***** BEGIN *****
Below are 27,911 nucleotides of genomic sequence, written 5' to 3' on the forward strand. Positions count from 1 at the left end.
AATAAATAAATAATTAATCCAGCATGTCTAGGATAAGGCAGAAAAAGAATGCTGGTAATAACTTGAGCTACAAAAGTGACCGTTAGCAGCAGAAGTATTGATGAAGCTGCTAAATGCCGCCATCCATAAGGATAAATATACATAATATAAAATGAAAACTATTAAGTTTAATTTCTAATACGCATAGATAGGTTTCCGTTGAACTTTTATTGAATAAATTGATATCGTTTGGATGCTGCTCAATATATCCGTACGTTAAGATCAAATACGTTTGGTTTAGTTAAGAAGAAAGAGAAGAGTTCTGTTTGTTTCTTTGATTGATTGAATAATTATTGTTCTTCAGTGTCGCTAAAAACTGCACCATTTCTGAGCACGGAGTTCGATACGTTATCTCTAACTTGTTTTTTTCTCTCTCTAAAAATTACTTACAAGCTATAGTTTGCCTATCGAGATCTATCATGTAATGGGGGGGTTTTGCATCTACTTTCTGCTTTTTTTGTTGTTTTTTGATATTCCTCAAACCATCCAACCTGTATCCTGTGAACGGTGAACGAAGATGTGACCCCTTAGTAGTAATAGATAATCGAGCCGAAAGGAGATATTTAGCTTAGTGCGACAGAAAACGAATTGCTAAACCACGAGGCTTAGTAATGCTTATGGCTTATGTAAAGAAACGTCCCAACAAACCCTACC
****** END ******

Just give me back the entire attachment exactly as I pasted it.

Below are 27,911 nucleotides of genomic sequence, written 5' to 3' on the forward strand. Positions count from 1 at the left end.
AATAAATAAATAATTAATCCAGCATGTCTAGGATAAGGCAGAAAAAGAATGCTGGTAATAACTTGAGCTACAAAAGTGACCGTTAGCAGCAGAAGTATTGATGAAGCTGCTAAATGCCGCCATCCATAAGGATAAATATACATAATATAAAATGAAAACTATTAAGTTTAATTTCTAATACGCATAGATAGGTTTCCGTTGAACTTTTATTGAATAAATTGATATCGTTTGGATGCTGCTCAATATATCCGTACGTTAAGATCAAATACGTTTGGTTTAGTTAAGAAGAAAGAGAAGAGTTCTGTTTGTTTCTTTGATTGATTGAATAATTATTGTTCTTCAGTGTCGCTAAAAACTGCACCATTTCTGAGCACGGAGTTCGATACGTTATCTCTAACTTGTTTTTTTCTCTCTCTAAAAATTACTTACAAGCTATAGTTTGCCTATCGAGATCTATCATGTAATGGGGGGGTTTTGCATCTACTTTCTGCTTTTTTTGTTGTTTTTTGATATTCCTCAAACCATCCAACCTGTATCCTGTGAACGGTGAACGAAGATGTGACCCCTTAGTAGTAATAGATAATCGAGCCGAAAGGAGATATTTAGCTTAGTGCGACAGAAAACGAATTGCTAAACCACGAGGCTTAGTAATGCTTATGGCTTATGTAAAGAAACGTCCCAACAAACCCTACC